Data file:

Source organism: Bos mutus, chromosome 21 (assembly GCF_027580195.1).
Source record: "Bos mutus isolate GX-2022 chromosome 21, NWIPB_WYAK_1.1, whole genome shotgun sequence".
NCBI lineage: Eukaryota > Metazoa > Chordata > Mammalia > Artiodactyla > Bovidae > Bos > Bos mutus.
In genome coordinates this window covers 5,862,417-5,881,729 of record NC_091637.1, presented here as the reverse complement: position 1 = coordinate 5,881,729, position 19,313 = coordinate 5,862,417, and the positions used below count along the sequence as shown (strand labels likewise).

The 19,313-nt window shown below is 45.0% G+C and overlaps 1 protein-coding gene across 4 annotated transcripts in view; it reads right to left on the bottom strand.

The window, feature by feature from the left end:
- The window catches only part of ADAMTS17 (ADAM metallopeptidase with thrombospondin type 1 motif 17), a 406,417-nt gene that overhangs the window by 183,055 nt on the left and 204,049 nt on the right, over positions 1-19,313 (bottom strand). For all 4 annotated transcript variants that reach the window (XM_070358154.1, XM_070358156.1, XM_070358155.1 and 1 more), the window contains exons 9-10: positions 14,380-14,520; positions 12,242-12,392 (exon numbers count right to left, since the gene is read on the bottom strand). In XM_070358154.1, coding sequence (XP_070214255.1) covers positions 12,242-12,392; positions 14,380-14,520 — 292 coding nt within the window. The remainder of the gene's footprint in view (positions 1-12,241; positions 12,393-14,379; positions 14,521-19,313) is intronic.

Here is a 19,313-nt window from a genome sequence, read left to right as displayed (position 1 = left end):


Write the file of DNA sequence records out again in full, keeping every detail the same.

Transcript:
Source organism: Bos mutus, chromosome 21 (assembly GCF_027580195.1).
Source record: "Bos mutus isolate GX-2022 chromosome 21, NWIPB_WYAK_1.1, whole genome shotgun sequence".
NCBI lineage: Eukaryota > Metazoa > Chordata > Mammalia > Artiodactyla > Bovidae > Bos > Bos mutus.
In genome coordinates this window covers 5,862,417-5,881,729 of record NC_091637.1, presented here as the reverse complement: position 1 = coordinate 5,881,729, position 19,313 = coordinate 5,862,417, and the positions used below count along the sequence as shown (strand labels likewise).

The 19,313-nt window shown below is 45.0% G+C and overlaps 1 protein-coding gene across 4 annotated transcripts in view; it reads right to left on the bottom strand.

The window, feature by feature from the left end:
- The window catches only part of ADAMTS17 (ADAM metallopeptidase with thrombospondin type 1 motif 17), a 406,417-nt gene that overhangs the window by 183,055 nt on the left and 204,049 nt on the right, over positions 1-19,313 (bottom strand). For all 4 annotated transcript variants that reach the window (XM_070358154.1, XM_070358156.1, XM_070358155.1 and 1 more), the window contains exons 9-10: positions 14,380-14,520; positions 12,242-12,392 (exon numbers count right to left, since the gene is read on the bottom strand). In XM_070358154.1, coding sequence (XP_070214255.1) covers positions 12,242-12,392; positions 14,380-14,520 — 292 coding nt within the window. The remainder of the gene's footprint in view (positions 1-12,241; positions 12,393-14,379; positions 14,521-19,313) is intronic.

Here is a 19,313-nt window from a genome sequence, read left to right as displayed (position 1 = left end):